Crossroads in the News
August 21, 2011
When Pastor Tim Witmer proposed to change the J.R. Miller Memorial Presbyterian Church to Crossroads Community Church, he knew that he was taking a risk.
“I know how hard it was to name a child in a community of two, let alone when you have to put together a new name for a church,” said Witmer.
According to Witmer, the word ‘Crossroads’ is as significant to the church’s location on Heather Road in Upper Darby as it is to its members. The double nature of Crossroads does not end at its name, in fact, in Witmer’s 25 years at Crossroads, it has defined the church.
The J.R. Miller Memorial Presbyterian Church was established in 1920, named after the beloved pastor of St. Paul’s, whose workers bought the tract of land on which the church would be built. With aspirations of grandeur, construction on the church building began in 1927. An artist’s rendition of the proposed building showed an elegant structure that covered a large section of its street. However, not even churches were exempt from the Great Depression, and the church was only able to afford the Sunday school chapel portion of the building.
A growing Upper Darby community led to a growth in the church, and by 1955, the J.R. Miller Memorial Presbyterian Church was thriving. However, by the time Witmer was installed as senior pastor of the church in 1986, the place of worship was low on luck and congregants.
Witmer knew that the church needed a new direction, and once the name had been changed, the only direction was forward. One who visits Crossroads today can tell that it is not your typical church.
“The purpose of Crossroads Community Church is to meet people at the crossroads of life with the gospel of Christ and help them along with spiritual growth,” explained Witmer.
The only thing that matches the abundant faith at Crossroads is the philanthropy and diversity of its members and leadership. Crossroads really is a crossroads of world cultures, representing 53 nationalities as well of people of all ages, economic standing and physical ability.
“By God’s grace, we’re trying to reach everyone in the community,” said Jackie Serafim, administrative assistant at Crossroads.
The Pioneer’s Club for children collects school supplies for underprivileged children in Uganda, while the Owl Ministry hosts meals for the elderly.
The diverse group of congregants work in an array of occupations, from blue-collar professions to doctors and college professors.
Sight impaired congregants help with camp registration, while congregants who learned English at the almost daily classes at Crossroads help integrate new members from their nation and other nations.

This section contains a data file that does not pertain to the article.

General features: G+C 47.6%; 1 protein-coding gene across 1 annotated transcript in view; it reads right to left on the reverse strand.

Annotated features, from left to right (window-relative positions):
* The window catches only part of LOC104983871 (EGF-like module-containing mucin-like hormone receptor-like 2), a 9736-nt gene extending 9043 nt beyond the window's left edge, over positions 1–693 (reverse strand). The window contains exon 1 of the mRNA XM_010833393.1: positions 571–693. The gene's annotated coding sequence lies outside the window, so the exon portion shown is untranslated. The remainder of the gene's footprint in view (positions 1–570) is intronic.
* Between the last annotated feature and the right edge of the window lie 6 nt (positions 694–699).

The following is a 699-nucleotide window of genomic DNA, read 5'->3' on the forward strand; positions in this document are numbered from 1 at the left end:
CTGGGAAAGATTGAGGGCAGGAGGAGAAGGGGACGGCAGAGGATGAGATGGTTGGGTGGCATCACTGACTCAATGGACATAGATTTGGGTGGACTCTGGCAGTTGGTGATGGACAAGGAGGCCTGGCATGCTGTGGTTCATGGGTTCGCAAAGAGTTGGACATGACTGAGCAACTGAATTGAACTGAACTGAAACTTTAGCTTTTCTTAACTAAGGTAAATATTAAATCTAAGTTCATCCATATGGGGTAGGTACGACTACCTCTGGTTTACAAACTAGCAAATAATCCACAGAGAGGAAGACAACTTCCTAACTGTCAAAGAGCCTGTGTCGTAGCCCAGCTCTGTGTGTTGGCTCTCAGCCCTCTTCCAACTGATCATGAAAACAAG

“We know what it’s like to be an immigrant,” said Serafim.
Crossroads helps immigrants with all aspects of the American naturalization process. The Church’s new Immigrant Welcome Center, spearheaded by Liberian immigrant William Jarwood, helps new immigrants with all types of paperwork as well as jobs, housing and other essentials of American living. Crossroads even helps unite “natural adversaries.”
“Our country’s motto is e plurubus unum. Out of many, one. And we really demonstrate that here. In our congregation, we have people who would be geo-political adversaries, but they’re sitting together in the pews. People from India and Pakistan for example... And they’re really committed to serving each other,” said Witmer.
Crossroads has become a vital seed in the ‘Weed and Seed’ federal program, helping weed out bad influences in the community and, “seed the community with the Gospel, with the good news, which changes people from the inside out, and changes lives, and changes families, and then changes communities. Alongside of that, and very closely integrated with that are the other activities we do. We hope to be a light in darkness and hope for the hopeless in a place and time when there’s not a lot of that,” said Witmer.
Rather than rejecting congregants who have fallen on hard times, Crossroads accepts them, and does everything they can to help.
“We are not a museum for saints, but a hospital for sinners. There’s nothing for show here,” according to Doctor Witmer.
Looking at Crossroads Community Church today, a church with a diverse congregation, beautiful new addition, ever expanding programs and abundant faith, it is hard to imagine that just 25 years ago, there were only 40 congregants. It is this rapid expansion and the church’s energetic members and leadership that will take Crossroads far in the future. Using the pedestal that the Church now has in the Upper Darby community, Witmer and Pastor Dave van Meerbeke hope to reach more of those in need in Upper Darby, and help more immigrants to integrate smoothly into American culture. At some point, they hope to establish sister churches in Easter Delaware County, according to van Meerbeke.
However, for now, they will continue to focus on the completely diverse congregants that brighten up Crossroads every day. Crossroads will continue to expand, not because they have a good business plan or advertisements on every corner of Upper Darby, but because they are good people who run a good church. As a former congregant who moved away said, “Who wouldn’t want to be part of this church?”
Article reprinted by permission of the Delaware County News Network.